“Since 2007 there has been a successful fudging of who has responsibility for anything. The SNP government have been very successful at saying that all of the problems of Scotland aren't our fault, and anything that's great about Scotland is all our doing. None of that is true but we have not been able to be an effective opposition and deal with that.

“The Scottish National Party exists for two things. One is independence for Scotland, and the second is to undermine and destroy the Labour movement. The only way they can get one is to do the other. So part of their strategy is to steal our clothes and steal our policies which they've done quite successfully.

“The real challenge for the Labour Party in Scotland is to really scrutinise this government and put the government's record in front of the Scottish people and say - hold on a minute, their rhetoric doesn't match their actions, never has done and never will do.”

In confronting this task, Scottish Labour “should ignore polls and the current environment in Scotland and start with a blank sheet of paper,” Murray says. “The Scottish Labour Party's been needing to reform itself fundamentally for a long time and has been putting that stuff off.” He praises the reforms enacted by outgoing Scottish Labour leader Jim Murphy, including changing the election for leader to one member one vote and reopening the selection process for the Regional Lists at the Scottish Parliament election next year. “It’s very difficult for new leaders or leaders currently in situ to do something as radical as he's done.

“Structural change in the Labour Party is not going to bring people back to vote for us, but it's going to mean that we can work better with a fresh start and a new fresh leadership.”

But the problem is that there isn’t much time: the next Scottish Parliamentary elections are next year. “I don’t think we should talk about how to outflank the SNP on the left or on the right or in the centre - we should try and respond to what the problems of Scotland are with the powers that we've got,” he says. “At some point we're going to have to go back to talking about real issues again - and that's not the constitution, because nobody really cares about it.”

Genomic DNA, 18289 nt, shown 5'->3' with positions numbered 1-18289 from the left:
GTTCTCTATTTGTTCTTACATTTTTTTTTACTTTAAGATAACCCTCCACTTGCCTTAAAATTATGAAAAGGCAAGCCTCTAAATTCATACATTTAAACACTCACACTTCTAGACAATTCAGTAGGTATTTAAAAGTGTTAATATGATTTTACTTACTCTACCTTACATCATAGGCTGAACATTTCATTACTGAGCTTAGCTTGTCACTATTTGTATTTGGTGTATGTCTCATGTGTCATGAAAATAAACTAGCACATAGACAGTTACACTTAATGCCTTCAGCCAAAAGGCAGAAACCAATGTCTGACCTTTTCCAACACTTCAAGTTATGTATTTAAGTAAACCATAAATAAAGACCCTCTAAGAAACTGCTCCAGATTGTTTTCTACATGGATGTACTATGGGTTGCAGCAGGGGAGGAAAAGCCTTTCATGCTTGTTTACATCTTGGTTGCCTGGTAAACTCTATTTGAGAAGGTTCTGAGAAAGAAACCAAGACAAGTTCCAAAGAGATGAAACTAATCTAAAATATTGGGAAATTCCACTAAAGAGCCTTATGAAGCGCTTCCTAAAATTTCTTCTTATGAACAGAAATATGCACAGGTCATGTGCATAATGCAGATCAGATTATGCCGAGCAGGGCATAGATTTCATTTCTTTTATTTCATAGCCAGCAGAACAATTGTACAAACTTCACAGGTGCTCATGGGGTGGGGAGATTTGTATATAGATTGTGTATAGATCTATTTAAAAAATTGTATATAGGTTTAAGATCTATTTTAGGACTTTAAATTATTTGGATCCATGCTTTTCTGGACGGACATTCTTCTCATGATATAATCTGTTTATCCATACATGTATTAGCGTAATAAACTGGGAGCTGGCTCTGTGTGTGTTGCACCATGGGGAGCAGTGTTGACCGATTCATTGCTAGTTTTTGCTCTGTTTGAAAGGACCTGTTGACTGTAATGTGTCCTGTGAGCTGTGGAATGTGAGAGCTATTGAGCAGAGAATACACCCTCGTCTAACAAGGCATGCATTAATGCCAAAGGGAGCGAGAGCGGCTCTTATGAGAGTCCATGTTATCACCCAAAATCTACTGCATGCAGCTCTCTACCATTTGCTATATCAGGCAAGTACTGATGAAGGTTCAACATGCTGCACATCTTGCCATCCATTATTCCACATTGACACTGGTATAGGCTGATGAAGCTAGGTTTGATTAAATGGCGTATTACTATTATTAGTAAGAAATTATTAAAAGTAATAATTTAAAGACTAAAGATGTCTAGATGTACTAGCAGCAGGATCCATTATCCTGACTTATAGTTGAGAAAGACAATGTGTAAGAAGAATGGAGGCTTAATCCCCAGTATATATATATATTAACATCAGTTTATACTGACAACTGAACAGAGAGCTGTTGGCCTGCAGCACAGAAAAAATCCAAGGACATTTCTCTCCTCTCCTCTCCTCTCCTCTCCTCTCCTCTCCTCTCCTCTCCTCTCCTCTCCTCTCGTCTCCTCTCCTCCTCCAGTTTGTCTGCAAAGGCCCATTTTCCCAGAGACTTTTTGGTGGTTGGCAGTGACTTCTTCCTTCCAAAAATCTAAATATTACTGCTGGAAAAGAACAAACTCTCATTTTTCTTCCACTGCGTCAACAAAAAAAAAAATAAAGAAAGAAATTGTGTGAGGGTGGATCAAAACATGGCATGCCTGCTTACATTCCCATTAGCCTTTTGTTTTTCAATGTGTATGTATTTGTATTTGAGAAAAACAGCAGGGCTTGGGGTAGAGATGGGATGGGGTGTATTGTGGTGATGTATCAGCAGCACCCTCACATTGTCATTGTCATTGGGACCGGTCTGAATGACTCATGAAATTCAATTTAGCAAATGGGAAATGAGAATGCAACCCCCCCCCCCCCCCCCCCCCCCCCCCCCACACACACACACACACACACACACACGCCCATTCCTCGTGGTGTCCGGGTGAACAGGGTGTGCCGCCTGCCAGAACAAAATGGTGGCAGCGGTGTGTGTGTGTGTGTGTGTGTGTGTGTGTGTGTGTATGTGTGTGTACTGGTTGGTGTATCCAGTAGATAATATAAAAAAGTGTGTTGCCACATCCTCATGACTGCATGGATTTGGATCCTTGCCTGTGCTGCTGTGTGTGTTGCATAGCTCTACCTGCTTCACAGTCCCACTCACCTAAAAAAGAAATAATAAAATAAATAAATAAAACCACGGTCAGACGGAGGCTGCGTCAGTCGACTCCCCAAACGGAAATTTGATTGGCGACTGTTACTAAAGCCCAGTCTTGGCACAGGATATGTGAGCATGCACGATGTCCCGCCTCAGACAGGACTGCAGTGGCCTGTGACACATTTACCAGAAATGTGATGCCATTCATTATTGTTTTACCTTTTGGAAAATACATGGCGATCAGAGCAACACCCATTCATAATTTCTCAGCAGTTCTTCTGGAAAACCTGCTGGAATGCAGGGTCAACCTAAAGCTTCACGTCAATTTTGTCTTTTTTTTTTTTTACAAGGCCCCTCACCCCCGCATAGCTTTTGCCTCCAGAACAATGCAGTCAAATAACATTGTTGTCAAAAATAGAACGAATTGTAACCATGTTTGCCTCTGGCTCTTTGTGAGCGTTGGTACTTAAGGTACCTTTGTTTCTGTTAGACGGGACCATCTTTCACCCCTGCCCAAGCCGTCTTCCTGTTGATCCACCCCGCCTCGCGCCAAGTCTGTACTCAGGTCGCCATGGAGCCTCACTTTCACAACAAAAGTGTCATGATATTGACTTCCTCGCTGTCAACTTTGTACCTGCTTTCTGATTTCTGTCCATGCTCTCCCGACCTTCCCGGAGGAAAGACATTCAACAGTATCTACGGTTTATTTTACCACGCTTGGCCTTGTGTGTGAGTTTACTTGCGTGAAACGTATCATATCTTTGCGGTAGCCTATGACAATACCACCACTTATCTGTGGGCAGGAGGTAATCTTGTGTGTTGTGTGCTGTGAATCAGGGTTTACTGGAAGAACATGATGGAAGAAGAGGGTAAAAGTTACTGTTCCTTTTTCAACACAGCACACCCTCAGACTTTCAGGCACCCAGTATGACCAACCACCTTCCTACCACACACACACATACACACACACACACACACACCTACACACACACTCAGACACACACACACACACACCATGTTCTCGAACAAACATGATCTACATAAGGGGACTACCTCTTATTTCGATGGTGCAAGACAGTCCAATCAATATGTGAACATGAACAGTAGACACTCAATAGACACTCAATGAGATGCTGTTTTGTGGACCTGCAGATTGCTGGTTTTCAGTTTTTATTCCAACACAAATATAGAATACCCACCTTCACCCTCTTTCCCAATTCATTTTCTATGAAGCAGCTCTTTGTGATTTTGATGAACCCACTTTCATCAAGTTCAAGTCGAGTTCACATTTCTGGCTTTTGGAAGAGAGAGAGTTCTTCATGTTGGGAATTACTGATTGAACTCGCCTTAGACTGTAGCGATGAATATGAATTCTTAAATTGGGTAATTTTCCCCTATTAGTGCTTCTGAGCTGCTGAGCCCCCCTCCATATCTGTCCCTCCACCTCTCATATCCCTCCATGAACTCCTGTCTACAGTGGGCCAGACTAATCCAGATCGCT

To Murray, the challenge of Labour in Scotland is intertwined with, not distinct from, the problems the UK Labour Party face. “There’s a real challenge - there's a crisis of social democracy across Europe,” he says. “We just need to reflect that the Labour Party has a set of values that we all agree with, otherwise we wouldn’t be in the party and how do we develop a policy platform that responds to that? Competence is part of it, credibility is part of it.”

He accepts that another referendum is likely within 15 years, though Murray does not believe that Scotland will plump for independence. “I think we'll have another referendum but I don't think it will [lead to Scotland leaving] because ultimately - and I’ll continue arguing this even if it is electorally difficult - its in Scotland's best interests to remain part of the UK.”

Indeed, Murray reckons that 2015 could be looked back upon as the high-water mark for the SNP. Next April the 2012 Scotland Act will be implemented in full, increasing the proportion of taxes raised in Scotland to 16 per cent; by 2018 that could rise to 40 per cent. “The politics of grievance is therefore diluted because they can’t just blame somebody else for something. So if tax credits are cut they would have the power to be able to put a supplement in - but they would have to pay for that.”

Not that a fall in SNP support will necessarily translate into more support for Labour. Murray predicts that the Scottish Conservatives could enjoy a renewal under Ruth Davidson. “The more powers that Scotland has over tax the more the right-wing are likely to thrive.”

Still, as Murray jokes, there is one thing he doesn’t have to worry about. There isn’t much competition for his job as Shadow Scotland Secretary.

 

Tim Wigmore is a contributing writer to the New Statesman and the author of Second XI: Cricket In Its Outposts.